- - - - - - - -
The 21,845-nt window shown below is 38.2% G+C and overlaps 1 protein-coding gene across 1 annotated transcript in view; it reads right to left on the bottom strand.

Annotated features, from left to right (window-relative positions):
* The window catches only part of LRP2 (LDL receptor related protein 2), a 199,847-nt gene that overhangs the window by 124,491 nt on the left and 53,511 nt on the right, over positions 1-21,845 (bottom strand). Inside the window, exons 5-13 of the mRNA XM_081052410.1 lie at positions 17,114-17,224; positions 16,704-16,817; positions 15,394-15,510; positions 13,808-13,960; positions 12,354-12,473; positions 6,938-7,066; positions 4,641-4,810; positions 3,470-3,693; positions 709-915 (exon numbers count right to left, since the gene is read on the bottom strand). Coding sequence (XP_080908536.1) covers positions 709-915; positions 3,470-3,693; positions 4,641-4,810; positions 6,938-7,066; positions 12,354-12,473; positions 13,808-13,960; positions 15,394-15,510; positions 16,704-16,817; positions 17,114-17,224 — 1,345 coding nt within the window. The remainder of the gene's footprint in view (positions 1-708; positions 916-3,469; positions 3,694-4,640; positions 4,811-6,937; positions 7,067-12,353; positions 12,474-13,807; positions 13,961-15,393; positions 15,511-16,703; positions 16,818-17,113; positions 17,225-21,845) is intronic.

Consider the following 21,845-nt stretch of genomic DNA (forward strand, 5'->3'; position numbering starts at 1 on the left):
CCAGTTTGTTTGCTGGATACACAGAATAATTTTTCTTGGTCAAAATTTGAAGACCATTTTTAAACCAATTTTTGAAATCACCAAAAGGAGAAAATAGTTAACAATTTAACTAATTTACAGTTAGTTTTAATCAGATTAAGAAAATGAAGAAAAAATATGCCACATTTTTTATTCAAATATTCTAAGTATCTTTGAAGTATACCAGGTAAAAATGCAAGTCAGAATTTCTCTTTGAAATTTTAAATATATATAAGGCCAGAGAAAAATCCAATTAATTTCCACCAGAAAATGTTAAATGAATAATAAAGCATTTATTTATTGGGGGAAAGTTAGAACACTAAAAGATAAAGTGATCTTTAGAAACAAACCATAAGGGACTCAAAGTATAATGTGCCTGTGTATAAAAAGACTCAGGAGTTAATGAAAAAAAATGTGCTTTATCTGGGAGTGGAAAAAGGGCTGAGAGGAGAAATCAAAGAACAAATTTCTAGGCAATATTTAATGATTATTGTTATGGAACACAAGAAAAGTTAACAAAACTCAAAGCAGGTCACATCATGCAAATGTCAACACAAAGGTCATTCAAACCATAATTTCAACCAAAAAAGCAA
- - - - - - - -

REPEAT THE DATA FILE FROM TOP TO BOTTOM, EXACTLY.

The 21,845-nt window shown below is 38.2% G+C and overlaps 1 protein-coding gene across 1 annotated transcript in view; it reads right to left on the bottom strand.

Annotated features, from left to right (window-relative positions):
* The window catches only part of LRP2 (LDL receptor related protein 2), a 199,847-nt gene that overhangs the window by 124,491 nt on the left and 53,511 nt on the right, over positions 1-21,845 (bottom strand). Inside the window, exons 5-13 of the mRNA XM_081052410.1 lie at positions 17,114-17,224; positions 16,704-16,817; positions 15,394-15,510; positions 13,808-13,960; positions 12,354-12,473; positions 6,938-7,066; positions 4,641-4,810; positions 3,470-3,693; positions 709-915 (exon numbers count right to left, since the gene is read on the bottom strand). Coding sequence (XP_080908536.1) covers positions 709-915; positions 3,470-3,693; positions 4,641-4,810; positions 6,938-7,066; positions 12,354-12,473; positions 13,808-13,960; positions 15,394-15,510; positions 16,704-16,817; positions 17,114-17,224 — 1,345 coding nt within the window. The remainder of the gene's footprint in view (positions 1-708; positions 916-3,469; positions 3,694-4,640; positions 4,811-6,937; positions 7,067-12,353; positions 12,474-13,807; positions 13,961-15,393; positions 15,511-16,703; positions 16,818-17,113; positions 17,225-21,845) is intronic.

Consider the following 21,845-nt stretch of genomic DNA (forward strand, 5'->3'; position numbering starts at 1 on the left):
CCAGTTTGTTTGCTGGATACACAGAATAATTTTTCTTGGTCAAAATTTGAAGACCATTTTTAAACCAATTTTTGAAATCACCAAAAGGAGAAAATAGTTAACAATTTAACTAATTTACAGTTAGTTTTAATCAGATTAAGAAAATGAAGAAAAAATATGCCACATTTTTTATTCAAATATTCTAAGTATCTTTGAAGTATACCAGGTAAAAATGCAAGTCAGAATTTCTCTTTGAAATTTTAAATATATATAAGGCCAGAGAAAAATCCAATTAATTTCCACCAGAAAATGTTAAATGAATAATAAAGCATTTATTTATTGGGGGAAAGTTAGAACACTAAAAGATAAAGTGATCTTTAGAAACAAACCATAAGGGACTCAAAGTATAATGTGCCTGTGTATAAAAAGACTCAGGAGTTAATGAAAAAAAATGTGCTTTATCTGGGAGTGGAAAAAGGGCTGAGAGGAGAAATCAAAGAACAAATTTCTAGGCAATATTTAATGATTATTGTTATGGAACACAAGAAAAGTTAACAAAACTCAAAGCAGGTCACATCATGCAAATGTCAACACAAAGGTCATTCAAACCATAATTTCAACCAAAAAAGCAA